satRdays: a snarky correlation function

There are a lot of ways to do correlations in R (I use corr.test most of the time), but I just found out about the function, correlation, from the psycho package and it might be my new favorite. I give a quick tutorial of it here (see the The Psycho Blog for the developers’ tutorial).

Tutorial

If you’re following along, you’ll need to install the package from github:

# install.packages("devtools")
devtools::install_github("neuropsychology/psycho.R") # installs newest version
library(psycho)

Now let’s see it in action using the mtcars dataset, which contains data on fuel consumption for various car models made in 1974 (super exciting, I know).

head(mtcars) # this dataset is preloaded in R
##                    mpg cyl disp  hp drat    wt  qsec vs am gear carb
## Mazda RX4         21.0   6  160 110 3.90 2.620 16.46  0  1    4    4
## Mazda RX4 Wag     21.0   6  160 110 3.90 2.875 17.02  0  1    4    4
## Datsun 710        22.8   4  108  93 3.85 2.320 18.61  1  1    4    1
## Hornet 4 Drive    21.4   6  258 110 3.08 3.215 19.44  1  0    3    1
## Hornet Sportabout 18.7   8  360 175 3.15 3.440 17.02  0  0    3    2
## Valiant           18.1   6  225 105 2.76 3.460 20.22  1  0    3    1

Imagine we have a hunch hypothesis that car weight (wt) will be negatively associated with fuel efficiency (mpg). The correlation package prints out the results in a manuscript-ready format.

psycho::correlation(mtcars[, c('mpg', 'wt')])
## Pearson Full correlation (p value correction: holm):
## 
##    - mpg / wt:   Results of the Pearson correlation showed a significant large, and negative association between mpg and wt (r(30) = -0.87, p < .001***).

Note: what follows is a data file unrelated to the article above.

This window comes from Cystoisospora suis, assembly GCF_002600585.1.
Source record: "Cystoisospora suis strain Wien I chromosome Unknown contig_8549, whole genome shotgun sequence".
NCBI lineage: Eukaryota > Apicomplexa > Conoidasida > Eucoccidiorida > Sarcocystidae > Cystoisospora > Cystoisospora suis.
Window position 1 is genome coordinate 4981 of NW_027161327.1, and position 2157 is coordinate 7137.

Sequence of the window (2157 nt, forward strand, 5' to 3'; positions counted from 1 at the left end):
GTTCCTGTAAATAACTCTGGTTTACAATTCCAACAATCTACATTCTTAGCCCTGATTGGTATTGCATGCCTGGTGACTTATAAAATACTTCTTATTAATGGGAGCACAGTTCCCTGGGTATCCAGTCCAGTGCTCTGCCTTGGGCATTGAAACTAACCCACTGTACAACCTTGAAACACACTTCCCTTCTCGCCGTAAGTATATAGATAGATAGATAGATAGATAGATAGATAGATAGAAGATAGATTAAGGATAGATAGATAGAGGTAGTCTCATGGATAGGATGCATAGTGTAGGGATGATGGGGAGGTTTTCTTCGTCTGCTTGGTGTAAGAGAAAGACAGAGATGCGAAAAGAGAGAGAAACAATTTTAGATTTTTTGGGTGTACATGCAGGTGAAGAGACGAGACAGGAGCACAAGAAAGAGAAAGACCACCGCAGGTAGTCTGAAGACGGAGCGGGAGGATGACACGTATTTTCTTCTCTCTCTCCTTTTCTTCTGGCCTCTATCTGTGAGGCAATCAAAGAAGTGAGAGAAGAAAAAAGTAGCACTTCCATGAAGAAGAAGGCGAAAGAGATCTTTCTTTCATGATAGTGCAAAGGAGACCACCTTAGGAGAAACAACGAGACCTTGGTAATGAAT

The correlation package also makes it easy to create formatted correlation matrices—complete with cute little significance stars. Let’s look at the correlations between a few more totally-theory-driven metrics.

cors <- psycho::correlation(mtcars[, c('mpg', 'cyl', 'hp','wt', 'disp')])
cortable <- summary(cors)
# if you want to save it to excel run this
# write.csv(cortable, "correlationtable.csv") 
# cortable
knitr::kable(cortable) # you don't need this: the `kable` function just makes it pretty for html rendering
mpg cyl hp wt
mpg
cyl -0.85***
hp -0.78*** 0.83***
wt -0.87*** 0.78*** 0.66***
disp -0.85*** 0.9*** 0.79*** 0.89***

We can also quickly make a nice little plot of the correlations to share with collaborators:

plot(cors)

I’m pretty sure that plot title is supposed to be a play on words…

Alpha correction

You may have noticed earlier that the correlation package automatically applies p-value corrections to the correlations. The default is Holm’s method, but you can specify others by setting the adjust= argument to ‘bonferroni’, ‘fdr’, or ‘none’. It doesn’t change much, in this case.

boncors <- psycho::correlation(mtcars[, c('mpg', 'cyl', 'hp','wt', 'disp')],
                            adjust = 'bonferroni')
boncortable <- summary(boncors)
knitr::kable(boncortable) 
mpg cyl hp wt
mpg
cyl -0.85***
hp -0.78*** 0.83***
wt -0.87*** 0.78*** 0.66***
disp -0.85*** 0.9*** 0.79*** 0.89***

The ‘snarky’ part

So all that is pretty cool, but the main reason I like the correlation package is because it trolls you if you get too carried away with correlations.

Let’s imagine we were just fishing around for some significant correlations (i.e., totally normal science stuff) so we just ran all possible pairwise correlations in the mtcars dataset1; we wouldn’t want any pesky alpha corrections getting in the way of discovering an intersting correlation, so let’s make sure we set that adjust argument to ‘none’.

allcors <- psycho::correlation(mtcars, adjust = 'none')